Saudi Arabia’s 93.3 billion financial package can be supported by strong oil prices, but the hefty financial handouts by the king can accelerate inflation, Banque Saudi Fransi said.
Wage increases always have some inflationary pass-through effect as they can directly impact consumption, John Sfakianakis, the banks chief economist, wrote in an e-mailed report on Friday.
King Abdullah has also ordered civil services to be paid two-month bonuses reaching up to $8.5 billion, Asharq al-Awsat reported Saturday, citing official estimates.
Annual inflation in Saudi, the Arab world’s largest economy, slowed to 5.3 percent in January, compared with 5.4 percent the previous month, according to official data.
Sfakiankis said he believed Saudi authorities are aware that expenditures of this magnitude if carried out over a short period would have significant inflationary pressures.
“We do believe inflationary pressures are on the increase due to global commodity price pressures that will be reflected later this year. Wage benefits and bonuses as well as an increase in the total civil service will add to some inflationary pressures,” he said.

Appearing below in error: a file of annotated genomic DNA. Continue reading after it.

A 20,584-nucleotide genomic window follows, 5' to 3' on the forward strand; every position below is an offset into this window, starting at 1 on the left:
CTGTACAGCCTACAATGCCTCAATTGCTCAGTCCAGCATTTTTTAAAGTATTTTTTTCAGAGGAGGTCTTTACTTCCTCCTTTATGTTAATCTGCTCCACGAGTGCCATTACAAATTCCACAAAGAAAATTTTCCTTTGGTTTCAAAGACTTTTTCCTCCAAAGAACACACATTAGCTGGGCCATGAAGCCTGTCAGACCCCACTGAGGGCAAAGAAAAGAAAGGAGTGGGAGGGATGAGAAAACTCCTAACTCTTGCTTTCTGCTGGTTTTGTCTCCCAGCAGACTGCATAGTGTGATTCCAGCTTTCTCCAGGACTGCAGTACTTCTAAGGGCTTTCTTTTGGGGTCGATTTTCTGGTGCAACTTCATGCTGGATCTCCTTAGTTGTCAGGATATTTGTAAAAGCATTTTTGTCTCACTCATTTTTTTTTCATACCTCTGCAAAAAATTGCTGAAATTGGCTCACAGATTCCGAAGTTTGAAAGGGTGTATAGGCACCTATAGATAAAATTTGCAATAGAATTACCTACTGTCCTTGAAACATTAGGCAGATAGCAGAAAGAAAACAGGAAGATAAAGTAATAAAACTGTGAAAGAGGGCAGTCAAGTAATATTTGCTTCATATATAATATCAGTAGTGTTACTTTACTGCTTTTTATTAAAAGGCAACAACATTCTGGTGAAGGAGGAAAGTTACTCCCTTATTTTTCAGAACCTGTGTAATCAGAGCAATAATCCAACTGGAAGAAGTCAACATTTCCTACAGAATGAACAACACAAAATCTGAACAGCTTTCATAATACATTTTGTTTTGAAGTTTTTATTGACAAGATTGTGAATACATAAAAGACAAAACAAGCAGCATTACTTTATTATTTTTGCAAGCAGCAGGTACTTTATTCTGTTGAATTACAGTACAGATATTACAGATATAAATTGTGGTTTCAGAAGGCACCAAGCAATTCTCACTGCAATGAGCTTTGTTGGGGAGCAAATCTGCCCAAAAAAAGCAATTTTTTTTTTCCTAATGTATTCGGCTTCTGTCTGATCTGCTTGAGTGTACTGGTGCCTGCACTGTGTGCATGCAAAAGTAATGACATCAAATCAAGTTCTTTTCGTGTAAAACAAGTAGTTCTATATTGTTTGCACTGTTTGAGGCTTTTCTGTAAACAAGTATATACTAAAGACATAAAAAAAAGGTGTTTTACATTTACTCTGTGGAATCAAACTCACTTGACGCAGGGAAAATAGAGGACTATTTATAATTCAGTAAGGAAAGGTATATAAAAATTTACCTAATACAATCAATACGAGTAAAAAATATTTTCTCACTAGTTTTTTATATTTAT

The new package and a $36 billion package announced Feb. 23. amounts to 29.7 percent of the kingdoms GDP in 2010, according to the banks report.
Sfakianakis said high oil revenues could be used to support the announced spending as well as tapping into the country's $444.5 billion in foreign assets.
“The authorities are aware that both measures cannot be carried out in their totality over a year or two. Some are short term and others will take time to unfold. Due to the size of the announcements, we expect some measures to be carried out over some years,” he said.